There are many more options on Sunday morning, plus life seems to have gotten busier (or at least more complicated), so people just tend to stay home (or take the kids to hockey practice). Not going to church is the norm now[2], so there is no longer much social pressure to attend. There are many other contributing factors such as cultural changes in attitudes to “Truth”, the growth of materialist assumptions (what you see is all that is), and hyper-individualism (which doesn’t really value community unless it serves the individual in specific ways). This means that we have been left with maintaining buildings that were built in the 50’s and 60’s that are designed to hold at least 2 or 3 times as many people as now attend (and those are the healthy ones). In many ways “fixing” the church to those who now attend (especially older members) means returning to “the good old days” when the church was full and providing the same programs that were provided then, but this is not realistic. The culture has changed and the church has not adapted to the new situation. There is real danger that there will be no Anglican Church in the not too distant future.[3]  The Church of Jesus Christ will always exist, but that doesn’t give a guarantee to the Anglican Church of Canada.  The church will have to look different, but this attitude of nostalgia makes it very hard to make needed changes without numerous people being disturbed. This means stress for the pastor. The pastor has to choose between not changing and therefore consigning themselves to being chaplains on the Titanic, or being agents of change and facing criticism with no guarantee of success.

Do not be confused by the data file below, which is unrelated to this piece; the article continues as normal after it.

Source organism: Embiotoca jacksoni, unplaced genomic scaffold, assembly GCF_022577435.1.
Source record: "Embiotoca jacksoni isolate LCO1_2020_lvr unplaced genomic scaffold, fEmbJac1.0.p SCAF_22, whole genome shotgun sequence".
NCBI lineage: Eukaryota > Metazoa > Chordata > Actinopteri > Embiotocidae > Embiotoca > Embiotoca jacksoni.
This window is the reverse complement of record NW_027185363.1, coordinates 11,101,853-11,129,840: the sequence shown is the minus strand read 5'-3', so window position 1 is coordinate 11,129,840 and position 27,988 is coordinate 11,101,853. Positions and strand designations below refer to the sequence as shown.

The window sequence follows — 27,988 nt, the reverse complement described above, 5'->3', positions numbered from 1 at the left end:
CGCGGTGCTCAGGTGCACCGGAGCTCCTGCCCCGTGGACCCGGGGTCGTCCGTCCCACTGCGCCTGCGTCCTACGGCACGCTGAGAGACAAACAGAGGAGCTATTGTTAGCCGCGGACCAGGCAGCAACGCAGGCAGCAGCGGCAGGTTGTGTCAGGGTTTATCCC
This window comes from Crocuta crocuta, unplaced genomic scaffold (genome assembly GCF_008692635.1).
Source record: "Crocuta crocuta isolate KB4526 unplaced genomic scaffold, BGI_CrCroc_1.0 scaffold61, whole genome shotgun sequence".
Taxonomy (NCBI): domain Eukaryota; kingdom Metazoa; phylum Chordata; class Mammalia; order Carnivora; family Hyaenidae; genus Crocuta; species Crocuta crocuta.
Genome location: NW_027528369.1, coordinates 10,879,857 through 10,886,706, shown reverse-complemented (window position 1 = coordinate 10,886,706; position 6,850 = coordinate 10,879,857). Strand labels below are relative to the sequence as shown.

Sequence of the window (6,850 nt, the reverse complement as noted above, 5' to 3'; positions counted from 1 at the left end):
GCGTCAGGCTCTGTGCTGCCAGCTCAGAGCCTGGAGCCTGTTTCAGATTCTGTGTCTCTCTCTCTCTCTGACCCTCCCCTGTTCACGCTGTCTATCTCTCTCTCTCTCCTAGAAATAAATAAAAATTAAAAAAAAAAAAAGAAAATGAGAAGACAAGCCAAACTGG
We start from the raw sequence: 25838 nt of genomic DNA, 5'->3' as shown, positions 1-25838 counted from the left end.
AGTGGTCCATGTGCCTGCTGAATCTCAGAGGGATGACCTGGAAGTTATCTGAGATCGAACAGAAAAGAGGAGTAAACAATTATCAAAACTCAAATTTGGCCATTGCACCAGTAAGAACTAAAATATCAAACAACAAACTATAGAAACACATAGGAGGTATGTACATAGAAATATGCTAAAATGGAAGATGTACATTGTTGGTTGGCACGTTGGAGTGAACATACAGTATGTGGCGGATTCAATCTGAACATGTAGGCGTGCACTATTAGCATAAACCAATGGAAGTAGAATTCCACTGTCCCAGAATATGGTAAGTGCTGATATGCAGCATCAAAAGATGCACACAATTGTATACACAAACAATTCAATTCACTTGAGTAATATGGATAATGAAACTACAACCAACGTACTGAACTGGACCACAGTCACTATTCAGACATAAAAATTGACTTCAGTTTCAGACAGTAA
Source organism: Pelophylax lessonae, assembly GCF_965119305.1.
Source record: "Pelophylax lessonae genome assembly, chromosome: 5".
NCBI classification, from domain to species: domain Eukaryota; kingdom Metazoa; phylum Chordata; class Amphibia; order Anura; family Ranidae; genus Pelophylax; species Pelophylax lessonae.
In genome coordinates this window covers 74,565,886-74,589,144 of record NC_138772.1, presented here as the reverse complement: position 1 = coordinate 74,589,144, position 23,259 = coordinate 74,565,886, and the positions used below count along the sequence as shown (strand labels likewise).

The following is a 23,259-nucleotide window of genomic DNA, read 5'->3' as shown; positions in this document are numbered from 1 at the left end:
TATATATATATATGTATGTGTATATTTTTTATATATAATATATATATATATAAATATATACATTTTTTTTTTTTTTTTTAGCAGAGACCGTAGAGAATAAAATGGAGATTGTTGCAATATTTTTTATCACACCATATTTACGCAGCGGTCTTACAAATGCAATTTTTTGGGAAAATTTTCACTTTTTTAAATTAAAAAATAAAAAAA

Lack of attendance has resulted in a lack of resources, which means lack of staff, and the lack of ability to care for our buildings. The demographic of the people who attend is mostly older retired people (at least in my denomination). This also means increased health problems and therefore increased pastoral demands, but the lack of resources has resulted in a lack of adequate pastoral staff. The structure of my denomination tends to be very “top heavy” and there is an expectation that the priest will do a lot of what the pastor in the 50’s did- including visiting every member and especially members who are ill. Even if other members of the church see and care for an ill person they will feel forgotten by “the church” if the priest hasn’t personally tended to them (The pastor is also supposed to be able to read minds and know when people want to be visited). The shift in demographics means that there is likely more demand for the pastor to tend to the sick than there was in the 50’s because a greater percentage of our church members are older and dealing with more health problems.